Framed Comic Frames

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EL237

I really like the framing used to tell the story in Maus by Art Spiegelman. By having the story be told after the fact, and including the interaction between Artie and his father, it lends the story a very realistic feeling, and more human element.

What I found very interesting is the contrast in tone between the two stories. In the present, Artie's father complains about trivial matters, but in the flashback portion, his narration is direct, to the point and lacks much commentary. On page 44, in one frame Vladek is complaining that the chicken was too dry. In the frame below that he says "We were given army trainings for a few days and then, by the start of September we were on the frontier.." While being sent to war with only a few days training is far worse than eating some dry chicken, Vladek makes no note of it until Artie asks him about. I just felt that this contrast was interesting.

3 Comments

What I found very interesting is the contrast in tone between the two stories.

This goes along with what Jess talked about in class today. Perhaps Vladek didn't want Artie to have to experience his past, even through memories, so he complains about the little things and only brushes upon the events that were actually painful.

DavidWilbanks Author Profile Page said:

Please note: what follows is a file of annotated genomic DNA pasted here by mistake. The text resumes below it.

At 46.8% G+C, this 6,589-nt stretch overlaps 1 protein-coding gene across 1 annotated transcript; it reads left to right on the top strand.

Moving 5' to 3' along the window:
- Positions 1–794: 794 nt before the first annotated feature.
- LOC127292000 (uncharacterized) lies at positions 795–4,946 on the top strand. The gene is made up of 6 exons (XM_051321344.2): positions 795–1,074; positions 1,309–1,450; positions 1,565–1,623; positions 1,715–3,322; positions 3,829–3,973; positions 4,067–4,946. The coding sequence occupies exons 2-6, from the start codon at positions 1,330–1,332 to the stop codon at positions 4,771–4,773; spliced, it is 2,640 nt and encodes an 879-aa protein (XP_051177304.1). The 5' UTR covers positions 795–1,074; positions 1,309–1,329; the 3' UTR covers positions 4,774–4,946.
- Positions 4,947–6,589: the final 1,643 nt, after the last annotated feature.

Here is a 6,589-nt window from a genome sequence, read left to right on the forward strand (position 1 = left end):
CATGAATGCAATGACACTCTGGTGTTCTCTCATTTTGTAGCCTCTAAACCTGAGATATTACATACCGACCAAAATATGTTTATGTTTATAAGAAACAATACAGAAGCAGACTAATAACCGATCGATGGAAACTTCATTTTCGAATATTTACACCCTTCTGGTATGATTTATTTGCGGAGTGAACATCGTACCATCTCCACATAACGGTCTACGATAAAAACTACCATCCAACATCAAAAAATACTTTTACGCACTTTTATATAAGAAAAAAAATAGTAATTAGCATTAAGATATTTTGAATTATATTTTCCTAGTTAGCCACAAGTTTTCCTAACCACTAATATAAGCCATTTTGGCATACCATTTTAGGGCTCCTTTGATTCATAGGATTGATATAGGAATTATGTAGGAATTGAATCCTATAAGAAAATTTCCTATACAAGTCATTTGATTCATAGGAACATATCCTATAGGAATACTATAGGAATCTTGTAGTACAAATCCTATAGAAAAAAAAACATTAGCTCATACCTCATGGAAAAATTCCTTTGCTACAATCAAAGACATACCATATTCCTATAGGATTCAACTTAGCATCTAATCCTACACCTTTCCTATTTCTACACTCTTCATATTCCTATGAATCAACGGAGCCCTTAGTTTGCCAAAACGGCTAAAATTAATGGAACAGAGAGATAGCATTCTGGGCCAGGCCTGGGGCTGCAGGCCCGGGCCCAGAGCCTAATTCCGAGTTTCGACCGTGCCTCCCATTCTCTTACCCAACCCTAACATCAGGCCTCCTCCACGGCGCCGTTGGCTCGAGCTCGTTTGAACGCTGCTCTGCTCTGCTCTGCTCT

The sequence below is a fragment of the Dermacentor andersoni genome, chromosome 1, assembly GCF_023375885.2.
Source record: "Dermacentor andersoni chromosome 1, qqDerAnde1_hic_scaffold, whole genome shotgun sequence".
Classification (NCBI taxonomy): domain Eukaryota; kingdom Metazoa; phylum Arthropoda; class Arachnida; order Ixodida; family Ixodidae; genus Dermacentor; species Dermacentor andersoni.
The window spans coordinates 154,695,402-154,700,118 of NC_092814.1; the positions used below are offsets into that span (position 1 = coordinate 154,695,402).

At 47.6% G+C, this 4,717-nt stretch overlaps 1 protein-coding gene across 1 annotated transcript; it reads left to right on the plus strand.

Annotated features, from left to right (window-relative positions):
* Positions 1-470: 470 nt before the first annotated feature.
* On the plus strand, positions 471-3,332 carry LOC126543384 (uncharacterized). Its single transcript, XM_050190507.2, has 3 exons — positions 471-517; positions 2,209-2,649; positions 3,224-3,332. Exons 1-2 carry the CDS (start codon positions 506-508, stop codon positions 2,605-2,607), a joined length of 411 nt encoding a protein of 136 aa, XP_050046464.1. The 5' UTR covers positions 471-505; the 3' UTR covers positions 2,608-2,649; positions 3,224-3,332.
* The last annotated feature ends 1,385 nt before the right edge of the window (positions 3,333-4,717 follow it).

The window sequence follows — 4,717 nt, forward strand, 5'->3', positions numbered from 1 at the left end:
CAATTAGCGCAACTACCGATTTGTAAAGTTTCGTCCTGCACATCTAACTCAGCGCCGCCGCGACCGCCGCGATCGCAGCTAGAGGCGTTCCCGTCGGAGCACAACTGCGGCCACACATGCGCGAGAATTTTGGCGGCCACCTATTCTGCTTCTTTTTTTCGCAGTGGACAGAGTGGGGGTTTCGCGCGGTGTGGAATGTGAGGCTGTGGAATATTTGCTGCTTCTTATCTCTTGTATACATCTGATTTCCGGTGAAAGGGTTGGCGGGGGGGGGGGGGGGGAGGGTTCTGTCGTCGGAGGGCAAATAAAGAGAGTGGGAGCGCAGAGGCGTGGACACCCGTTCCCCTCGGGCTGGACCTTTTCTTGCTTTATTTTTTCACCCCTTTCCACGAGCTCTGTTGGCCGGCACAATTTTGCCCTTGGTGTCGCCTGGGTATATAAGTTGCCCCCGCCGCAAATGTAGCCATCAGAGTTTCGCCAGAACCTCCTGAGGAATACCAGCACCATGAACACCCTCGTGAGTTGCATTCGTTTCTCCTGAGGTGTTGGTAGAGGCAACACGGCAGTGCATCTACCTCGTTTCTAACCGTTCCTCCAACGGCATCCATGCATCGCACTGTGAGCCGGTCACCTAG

Oh, I definately think that has a lot to do with it. Jess' discussion touched on this quite a bit, and I think we did a pretty thorough job exploring it. The information from the Second book really supported this idea.

Dianna Griffin said:

Dave, it does add more "human element," yet all the characters are animals. I love how he does this. I don't know why, but it just makes it so much more relatable. Like I said in Shellie's blog, I think they should use this book in elementary schools as a way to introduce children to the Holocaust. In a way it is a little graphic, but they need to understand the severity of the Holocaust. Therefore, they should be taught in a way that won't eliminate the details, but it is still age appropriate.

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Dianna Griffin on Framed Comic Frames : Dave, it does add more "human
DavidWilbanks on Framed Comic Frames : Oh, I definately think that ha
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